How to stop racing (and still win)

The Heart | April 26, 2016 | By

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I remember my very first race at my very first track and field day in the third grade at Victor Lauriston Public school.  My gangly and accident-prone stick legs finally did something right.  I crossed that finish line before all of my peers.  I crossed that line… but looking back, I see that I never stopped running.  I never stopped racing from that moment until now. 

By the time I was 23 years old I was a business owner and employer, a service provider to hundreds, an editor-in-chief of a woman’s magazine, a worship leader and involved in almost every musical or production that my older sister directed at our old church.  My husband and I hosted dinners all the time… sometimes reaching a guest list of 150 people.  We travelled.  We were both constantly on the go and insanely busy.  But I just kept “running the race that was set before me” because I was headed somewhere important… and everyone knows that you don’t stop in the middle of a race.   

But there was this unsettling in my heart. There was always something better to obtain, that was always just outside of my grasp.  I remember one day finally realizing there might be something wrong with me as I stood on the cobblestone streets of Rome, planning my next trip and subconsciously packing my bags to go home.  As always, I was fixated on the next big thing and never able to witness the miracle of the moment right in front of me. 

In 2007, my dad was diagnosed with stage 4 lung cancer.  Despite my best intentions, I only made the 3-hour drive home to see him once in the 10 months that he dealt with chemo and radiation, fighting for his life.  It seemed like every minute of every day was accounted for weeks in advance, like a giant snowball that had just been pushed downhill and I didn’t know how to stop it.  It took his death, and all the guilt that I was of no comfort to him in those last few months for me to realize how selfish my lifestyle had become. Yes, I was providing jobs for people, and pouring my life into ministry… but encountering death like that shifted something in my soul. And I knew that I had never truly done anything for anyone else before.  It had only ever been about my race.  My life was whizzing by in a blur, spiraling out of control… and his death posed a critical question. What was I racing towards anyways?  The end?

I stepped down from ministry, got pregnant and sold my business.  And this, I believe is when my life finally got quiet enough that I could actually hear God’s voice and learn what it meant to “be still and know that He is God.”  That time in His presence… I haven’t found anything on this earth quite like it.  It was like, just being saturated in his love and acceptance put everything back in proper order.  I wasn’t as important as I thought I was.  I wasn’t as insignificant as I feared I might be.  I was just His, and He was mine.  And I started to understand that this moment, this day, this life was really His.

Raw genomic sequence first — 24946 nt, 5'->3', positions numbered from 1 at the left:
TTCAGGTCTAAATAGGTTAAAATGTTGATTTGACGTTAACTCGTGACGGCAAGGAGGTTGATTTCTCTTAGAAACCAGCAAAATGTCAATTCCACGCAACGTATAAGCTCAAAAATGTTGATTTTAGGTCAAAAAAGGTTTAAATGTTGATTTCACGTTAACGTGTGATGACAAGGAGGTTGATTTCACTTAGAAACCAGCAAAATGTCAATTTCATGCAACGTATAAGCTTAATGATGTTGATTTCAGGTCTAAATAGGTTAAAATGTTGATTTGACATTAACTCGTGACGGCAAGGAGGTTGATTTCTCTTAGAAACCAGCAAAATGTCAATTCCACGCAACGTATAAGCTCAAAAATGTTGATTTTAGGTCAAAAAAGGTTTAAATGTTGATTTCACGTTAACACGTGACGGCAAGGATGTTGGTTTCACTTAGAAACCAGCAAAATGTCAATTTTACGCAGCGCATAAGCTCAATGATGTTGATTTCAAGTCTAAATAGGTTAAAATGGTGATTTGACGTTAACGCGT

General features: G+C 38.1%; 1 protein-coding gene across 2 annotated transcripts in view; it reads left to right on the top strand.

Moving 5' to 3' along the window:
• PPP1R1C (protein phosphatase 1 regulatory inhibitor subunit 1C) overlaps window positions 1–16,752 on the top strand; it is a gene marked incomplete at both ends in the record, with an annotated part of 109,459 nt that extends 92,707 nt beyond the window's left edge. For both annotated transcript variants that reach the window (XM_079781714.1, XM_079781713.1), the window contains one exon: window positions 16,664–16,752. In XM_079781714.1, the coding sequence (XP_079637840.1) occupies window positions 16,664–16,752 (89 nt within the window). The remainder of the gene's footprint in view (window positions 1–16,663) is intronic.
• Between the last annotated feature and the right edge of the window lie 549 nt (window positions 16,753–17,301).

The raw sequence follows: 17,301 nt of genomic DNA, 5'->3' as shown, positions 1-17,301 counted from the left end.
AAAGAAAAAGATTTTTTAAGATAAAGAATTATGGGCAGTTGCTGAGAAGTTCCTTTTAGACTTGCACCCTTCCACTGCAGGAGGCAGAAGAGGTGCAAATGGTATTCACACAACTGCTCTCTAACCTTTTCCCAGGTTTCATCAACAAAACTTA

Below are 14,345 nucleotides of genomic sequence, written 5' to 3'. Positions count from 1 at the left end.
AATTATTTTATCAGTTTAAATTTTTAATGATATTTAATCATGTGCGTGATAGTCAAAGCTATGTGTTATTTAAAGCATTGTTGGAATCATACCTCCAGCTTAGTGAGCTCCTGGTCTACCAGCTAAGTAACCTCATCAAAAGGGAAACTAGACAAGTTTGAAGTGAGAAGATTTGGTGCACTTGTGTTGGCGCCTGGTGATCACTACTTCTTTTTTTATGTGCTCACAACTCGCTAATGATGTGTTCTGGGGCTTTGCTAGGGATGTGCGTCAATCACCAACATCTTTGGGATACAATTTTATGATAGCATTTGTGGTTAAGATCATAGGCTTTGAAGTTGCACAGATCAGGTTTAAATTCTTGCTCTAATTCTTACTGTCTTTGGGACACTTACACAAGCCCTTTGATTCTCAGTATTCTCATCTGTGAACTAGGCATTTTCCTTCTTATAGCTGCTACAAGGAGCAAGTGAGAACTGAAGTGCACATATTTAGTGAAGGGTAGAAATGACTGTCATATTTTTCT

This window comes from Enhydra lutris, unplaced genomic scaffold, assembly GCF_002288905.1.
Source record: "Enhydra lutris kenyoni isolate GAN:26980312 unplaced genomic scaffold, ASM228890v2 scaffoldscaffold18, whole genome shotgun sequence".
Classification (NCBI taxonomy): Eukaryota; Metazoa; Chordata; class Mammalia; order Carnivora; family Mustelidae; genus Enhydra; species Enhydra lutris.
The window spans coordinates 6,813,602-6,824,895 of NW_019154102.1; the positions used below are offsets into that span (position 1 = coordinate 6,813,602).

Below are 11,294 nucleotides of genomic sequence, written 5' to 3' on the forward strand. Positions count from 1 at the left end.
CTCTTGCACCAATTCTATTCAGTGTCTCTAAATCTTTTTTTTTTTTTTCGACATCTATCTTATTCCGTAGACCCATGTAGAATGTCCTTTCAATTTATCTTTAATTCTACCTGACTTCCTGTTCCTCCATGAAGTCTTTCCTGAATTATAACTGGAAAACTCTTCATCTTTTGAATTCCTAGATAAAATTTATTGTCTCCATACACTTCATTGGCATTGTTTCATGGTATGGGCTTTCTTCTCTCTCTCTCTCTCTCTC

I am far from perfect.  I still don’t make enough room for His presence in my daily life… and now that I have a couple of littles underfoot, be assured, I am finding it harder than ever to live in-the-moment.   But every time I do make some room and acknowledge His presence in my day it is far more worthwhile than I would have guessed.  I am catching glimpses of his glory in the simplest of moments.  Glory that I believe is in every second of every day… and I want to get to the point where I catch every single one.

Is it so hard for us to accept that the God who does everything upside down and backwards might ask us to stop in the middle of our race? He who chose the manger.  He who chose to be a washer-of-feet.  He who chose the cross.  He who chose a bunch of nobodies to change the world.  Right now, He is choosing you and He is choosing me… not to do some great thing that matters.  But rather He is saying, “Just BE with me.  Let me teach you how to abide here.  Let me change your perspectives.  Let me heal your heart… and then everything that you do will matter.”

Is your life too full and whizzing by too fast?

Are you missing irreplaceable moments?

Do you really want to get to the finish line of your life in such a hurry?

Or perhaps, could all of us nobodies catch a glimpse of Somebody worth slowing down for?

I am in the middle of my race… and I am stopping. 

Because He has already proven to be the most magnificent prize that I ever could have hoped for.

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